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  • Writer's pictureJoel White

SPACs, PIPEs, Blank Checks

Originally published 12-May-2021 on LinkedIn.

SPACs, PIPEs, Blank Checks…what does it all mean and why would a company go this route to become publicly traded? I’ll use the LSAQ - Science 37 SPAC merger to demonstrate.

First, in this case, the term SPAC is interchangeable with Blank Check. Sometimes there is a difference, not here. SPAC = “Special Purpose Acquisition Company”.

In 2019, LifeSci Acquisition II Corp (LSAQ) was privately formed as a SPAC to raise money to acquire a healthcare company, with target unknown. LSAQ went public in Nov 2020. Investors handed LSAQ $80m with broad discretion to find a suitable company to buy, thus the term “blank check”. As typical with SPACs, there was a deadline- a deal must be done by Nov 2022.

In short - a SPAC is a company given a blank check to acquire other companies within a certain timeframe.

LSAQ evaluated >70 companies and ultimately announced a deal to combine with Science 37, which will make Sc37 a publicly traded company on closing. The trick? The deal requires an extra $200m in capital so Sc37 can invest in more growth, and LSAQ only has $80m on hand.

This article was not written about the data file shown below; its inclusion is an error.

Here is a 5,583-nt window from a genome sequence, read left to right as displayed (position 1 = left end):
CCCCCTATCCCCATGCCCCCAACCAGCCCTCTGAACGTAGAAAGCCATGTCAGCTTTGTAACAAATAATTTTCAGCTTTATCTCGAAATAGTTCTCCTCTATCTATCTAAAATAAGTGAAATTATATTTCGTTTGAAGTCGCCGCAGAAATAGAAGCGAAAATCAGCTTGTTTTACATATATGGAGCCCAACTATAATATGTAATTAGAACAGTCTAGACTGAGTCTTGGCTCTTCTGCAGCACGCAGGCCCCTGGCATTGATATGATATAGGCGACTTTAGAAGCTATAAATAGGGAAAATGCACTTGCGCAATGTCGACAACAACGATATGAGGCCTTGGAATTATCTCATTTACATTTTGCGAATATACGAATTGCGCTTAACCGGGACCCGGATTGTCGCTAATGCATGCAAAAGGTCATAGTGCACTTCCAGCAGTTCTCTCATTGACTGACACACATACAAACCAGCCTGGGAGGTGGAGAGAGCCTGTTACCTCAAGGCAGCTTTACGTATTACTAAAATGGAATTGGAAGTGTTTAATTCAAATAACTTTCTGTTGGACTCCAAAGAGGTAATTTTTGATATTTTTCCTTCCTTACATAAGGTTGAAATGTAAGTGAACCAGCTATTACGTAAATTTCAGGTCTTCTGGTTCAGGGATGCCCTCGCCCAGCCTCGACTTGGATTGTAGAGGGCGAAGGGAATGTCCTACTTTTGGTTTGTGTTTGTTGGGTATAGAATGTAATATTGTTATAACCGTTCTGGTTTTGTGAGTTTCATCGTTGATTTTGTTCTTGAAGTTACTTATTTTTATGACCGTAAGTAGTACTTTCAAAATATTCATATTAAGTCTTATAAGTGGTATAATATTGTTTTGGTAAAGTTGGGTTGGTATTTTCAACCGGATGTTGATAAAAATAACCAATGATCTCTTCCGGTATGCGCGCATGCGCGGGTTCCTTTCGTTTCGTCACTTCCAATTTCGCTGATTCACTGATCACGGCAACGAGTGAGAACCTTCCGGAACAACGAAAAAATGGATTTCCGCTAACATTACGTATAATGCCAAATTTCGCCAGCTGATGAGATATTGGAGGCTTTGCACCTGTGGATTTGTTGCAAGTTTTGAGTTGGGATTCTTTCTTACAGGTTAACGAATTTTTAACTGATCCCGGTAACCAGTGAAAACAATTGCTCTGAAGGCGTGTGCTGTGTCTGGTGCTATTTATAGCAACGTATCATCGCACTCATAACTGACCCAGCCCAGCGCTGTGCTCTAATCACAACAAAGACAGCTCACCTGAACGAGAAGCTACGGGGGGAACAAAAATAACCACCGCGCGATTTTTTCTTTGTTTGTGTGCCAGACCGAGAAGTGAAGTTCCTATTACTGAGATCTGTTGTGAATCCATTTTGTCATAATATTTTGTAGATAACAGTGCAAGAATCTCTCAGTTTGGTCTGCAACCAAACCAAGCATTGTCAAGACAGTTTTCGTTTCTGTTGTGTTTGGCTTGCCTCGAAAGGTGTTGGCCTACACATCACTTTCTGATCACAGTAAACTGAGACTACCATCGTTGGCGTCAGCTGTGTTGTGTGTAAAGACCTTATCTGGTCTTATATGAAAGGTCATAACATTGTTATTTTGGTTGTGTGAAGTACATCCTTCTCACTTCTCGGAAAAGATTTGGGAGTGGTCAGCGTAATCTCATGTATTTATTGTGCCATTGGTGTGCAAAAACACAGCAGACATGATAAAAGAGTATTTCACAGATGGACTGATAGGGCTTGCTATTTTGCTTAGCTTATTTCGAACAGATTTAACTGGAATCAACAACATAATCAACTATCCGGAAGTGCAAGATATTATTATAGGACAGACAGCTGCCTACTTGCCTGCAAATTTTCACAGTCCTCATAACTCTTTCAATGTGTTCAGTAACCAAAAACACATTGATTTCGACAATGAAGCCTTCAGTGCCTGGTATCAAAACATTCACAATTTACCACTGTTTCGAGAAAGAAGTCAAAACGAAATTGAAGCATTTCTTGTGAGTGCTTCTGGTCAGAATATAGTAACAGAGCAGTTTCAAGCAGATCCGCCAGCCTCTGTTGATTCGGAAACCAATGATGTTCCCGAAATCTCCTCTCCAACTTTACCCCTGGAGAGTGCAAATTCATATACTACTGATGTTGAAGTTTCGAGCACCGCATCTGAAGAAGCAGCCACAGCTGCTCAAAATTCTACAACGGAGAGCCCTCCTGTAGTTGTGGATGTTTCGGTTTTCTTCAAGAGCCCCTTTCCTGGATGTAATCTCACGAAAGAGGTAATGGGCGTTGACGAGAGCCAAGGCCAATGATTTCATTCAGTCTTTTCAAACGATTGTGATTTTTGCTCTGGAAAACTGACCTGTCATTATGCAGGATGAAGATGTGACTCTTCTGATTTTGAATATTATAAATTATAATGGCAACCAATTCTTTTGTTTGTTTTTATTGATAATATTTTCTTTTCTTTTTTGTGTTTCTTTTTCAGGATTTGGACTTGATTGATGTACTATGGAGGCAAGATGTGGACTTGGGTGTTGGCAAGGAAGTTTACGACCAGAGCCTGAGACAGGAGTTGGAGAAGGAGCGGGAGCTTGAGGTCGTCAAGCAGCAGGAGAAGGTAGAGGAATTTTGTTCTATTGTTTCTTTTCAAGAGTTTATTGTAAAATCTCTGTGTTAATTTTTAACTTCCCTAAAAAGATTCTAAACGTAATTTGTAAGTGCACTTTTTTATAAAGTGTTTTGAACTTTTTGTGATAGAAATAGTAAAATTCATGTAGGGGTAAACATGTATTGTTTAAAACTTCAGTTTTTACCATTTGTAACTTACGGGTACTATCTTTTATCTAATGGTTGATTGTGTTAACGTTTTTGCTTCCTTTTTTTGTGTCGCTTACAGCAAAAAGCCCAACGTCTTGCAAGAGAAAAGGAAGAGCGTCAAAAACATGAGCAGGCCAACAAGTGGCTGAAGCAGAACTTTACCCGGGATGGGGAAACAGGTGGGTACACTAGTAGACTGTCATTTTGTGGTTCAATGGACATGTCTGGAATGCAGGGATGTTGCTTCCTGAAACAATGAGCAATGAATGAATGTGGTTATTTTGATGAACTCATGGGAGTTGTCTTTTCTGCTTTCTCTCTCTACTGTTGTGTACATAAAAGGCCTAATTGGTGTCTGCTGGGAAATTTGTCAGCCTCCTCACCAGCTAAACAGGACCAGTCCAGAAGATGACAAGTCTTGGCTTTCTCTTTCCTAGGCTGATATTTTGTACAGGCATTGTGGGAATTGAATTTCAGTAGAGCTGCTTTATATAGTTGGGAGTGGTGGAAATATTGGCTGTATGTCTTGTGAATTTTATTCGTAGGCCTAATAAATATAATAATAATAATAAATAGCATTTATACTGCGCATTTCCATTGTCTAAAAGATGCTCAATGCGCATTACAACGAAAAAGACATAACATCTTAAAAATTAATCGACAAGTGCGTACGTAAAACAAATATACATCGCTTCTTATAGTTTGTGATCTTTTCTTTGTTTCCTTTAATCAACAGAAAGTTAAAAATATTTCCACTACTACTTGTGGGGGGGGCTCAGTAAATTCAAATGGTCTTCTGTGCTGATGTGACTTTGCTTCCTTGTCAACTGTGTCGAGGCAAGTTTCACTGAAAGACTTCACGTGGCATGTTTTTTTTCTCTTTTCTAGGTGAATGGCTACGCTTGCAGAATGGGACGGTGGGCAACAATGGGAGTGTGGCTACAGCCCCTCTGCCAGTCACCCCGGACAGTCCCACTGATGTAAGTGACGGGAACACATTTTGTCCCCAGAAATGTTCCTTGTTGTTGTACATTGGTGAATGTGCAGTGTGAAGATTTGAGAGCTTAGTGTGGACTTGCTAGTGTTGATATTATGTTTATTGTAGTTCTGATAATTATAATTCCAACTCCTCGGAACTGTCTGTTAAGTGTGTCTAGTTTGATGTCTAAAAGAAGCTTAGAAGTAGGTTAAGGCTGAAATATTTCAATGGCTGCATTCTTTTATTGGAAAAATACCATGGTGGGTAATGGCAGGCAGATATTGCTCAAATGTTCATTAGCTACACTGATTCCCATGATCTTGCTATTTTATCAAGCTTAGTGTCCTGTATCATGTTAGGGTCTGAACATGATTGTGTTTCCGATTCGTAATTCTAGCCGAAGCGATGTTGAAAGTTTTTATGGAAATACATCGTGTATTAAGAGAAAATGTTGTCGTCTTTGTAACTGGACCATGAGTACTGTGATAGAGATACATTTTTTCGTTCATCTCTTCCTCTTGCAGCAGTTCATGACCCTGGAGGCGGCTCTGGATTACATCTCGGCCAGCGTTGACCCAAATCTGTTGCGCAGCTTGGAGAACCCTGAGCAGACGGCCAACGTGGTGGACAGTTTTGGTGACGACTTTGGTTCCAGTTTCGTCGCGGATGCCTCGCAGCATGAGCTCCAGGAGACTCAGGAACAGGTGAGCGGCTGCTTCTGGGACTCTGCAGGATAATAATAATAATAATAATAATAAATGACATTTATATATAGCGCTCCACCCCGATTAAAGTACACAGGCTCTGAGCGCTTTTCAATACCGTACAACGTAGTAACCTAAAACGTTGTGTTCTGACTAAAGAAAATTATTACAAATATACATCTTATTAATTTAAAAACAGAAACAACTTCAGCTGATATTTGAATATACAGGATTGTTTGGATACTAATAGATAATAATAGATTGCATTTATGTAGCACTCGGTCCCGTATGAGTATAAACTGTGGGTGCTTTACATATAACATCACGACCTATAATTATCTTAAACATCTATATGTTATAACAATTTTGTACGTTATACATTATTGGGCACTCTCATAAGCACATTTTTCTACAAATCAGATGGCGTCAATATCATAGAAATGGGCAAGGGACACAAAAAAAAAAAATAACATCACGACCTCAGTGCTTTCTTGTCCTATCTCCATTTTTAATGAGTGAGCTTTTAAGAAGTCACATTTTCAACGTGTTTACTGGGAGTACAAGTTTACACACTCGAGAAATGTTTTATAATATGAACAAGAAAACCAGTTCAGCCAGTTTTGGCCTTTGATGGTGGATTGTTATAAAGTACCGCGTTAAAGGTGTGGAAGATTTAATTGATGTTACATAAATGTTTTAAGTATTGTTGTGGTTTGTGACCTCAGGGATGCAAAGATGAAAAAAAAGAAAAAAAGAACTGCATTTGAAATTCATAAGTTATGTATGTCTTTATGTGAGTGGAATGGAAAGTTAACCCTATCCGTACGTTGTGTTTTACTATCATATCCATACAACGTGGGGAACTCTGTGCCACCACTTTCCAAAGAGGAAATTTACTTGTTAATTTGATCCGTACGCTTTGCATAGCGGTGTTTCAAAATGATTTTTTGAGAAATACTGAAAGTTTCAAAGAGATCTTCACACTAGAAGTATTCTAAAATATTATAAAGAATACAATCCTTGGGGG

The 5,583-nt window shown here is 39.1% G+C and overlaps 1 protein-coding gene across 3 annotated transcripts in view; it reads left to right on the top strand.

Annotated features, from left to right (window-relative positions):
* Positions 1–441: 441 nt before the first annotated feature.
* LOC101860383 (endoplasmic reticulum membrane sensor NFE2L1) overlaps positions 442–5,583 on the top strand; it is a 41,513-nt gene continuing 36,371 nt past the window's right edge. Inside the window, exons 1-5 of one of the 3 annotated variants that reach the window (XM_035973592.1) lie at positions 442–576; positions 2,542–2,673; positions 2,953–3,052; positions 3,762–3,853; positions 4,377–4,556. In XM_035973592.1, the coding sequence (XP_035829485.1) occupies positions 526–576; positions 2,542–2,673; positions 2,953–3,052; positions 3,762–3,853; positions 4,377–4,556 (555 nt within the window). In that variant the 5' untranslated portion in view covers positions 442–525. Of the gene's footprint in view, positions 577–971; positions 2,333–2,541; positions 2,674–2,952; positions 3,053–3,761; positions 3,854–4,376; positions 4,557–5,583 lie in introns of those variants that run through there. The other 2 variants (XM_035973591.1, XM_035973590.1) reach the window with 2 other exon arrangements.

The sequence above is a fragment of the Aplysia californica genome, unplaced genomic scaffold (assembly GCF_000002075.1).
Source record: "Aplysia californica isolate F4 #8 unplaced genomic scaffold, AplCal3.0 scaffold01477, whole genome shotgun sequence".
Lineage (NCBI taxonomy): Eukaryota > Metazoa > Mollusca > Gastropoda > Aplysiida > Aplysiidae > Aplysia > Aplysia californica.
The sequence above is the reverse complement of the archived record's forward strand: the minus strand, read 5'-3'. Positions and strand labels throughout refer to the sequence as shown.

To bridge the gap, LSAQ arranged new committed investment from private investors for that extra $200m, at $10/share for 20m shares. That “Private Investment” in “Public Equity” (the additional shares) is the “PIPE”. No funds actually change hands until right before LSAQ-Sc37 closes, and PIPE investors can bail if the deal doesn’t close by 6-Nov-2021.

In short - a SPAC uses a PIPE when its deal size exceeds its current capital.

LSAQ and Sc37 will spend the new few months arranging required approvals. If all goes to plan, on or before 6-Nov-2021 LSAQ will start trading instead as SCNE on NASDAQ, making Science 37 a publicly traded company.

There are so many more details not covered here- redemptions, lockups, earn-out shares, etc. Again these deals are highly complex and create a lot of confusion as to how they operate and why they are growing so popular.

So tomorrow I’ll cover- why go public this way?

Disclosure- I have no financial interest in any company mentioned in this post. This post reflects my thoughts and opinions on publicly available information, and is definitely not investment advice!



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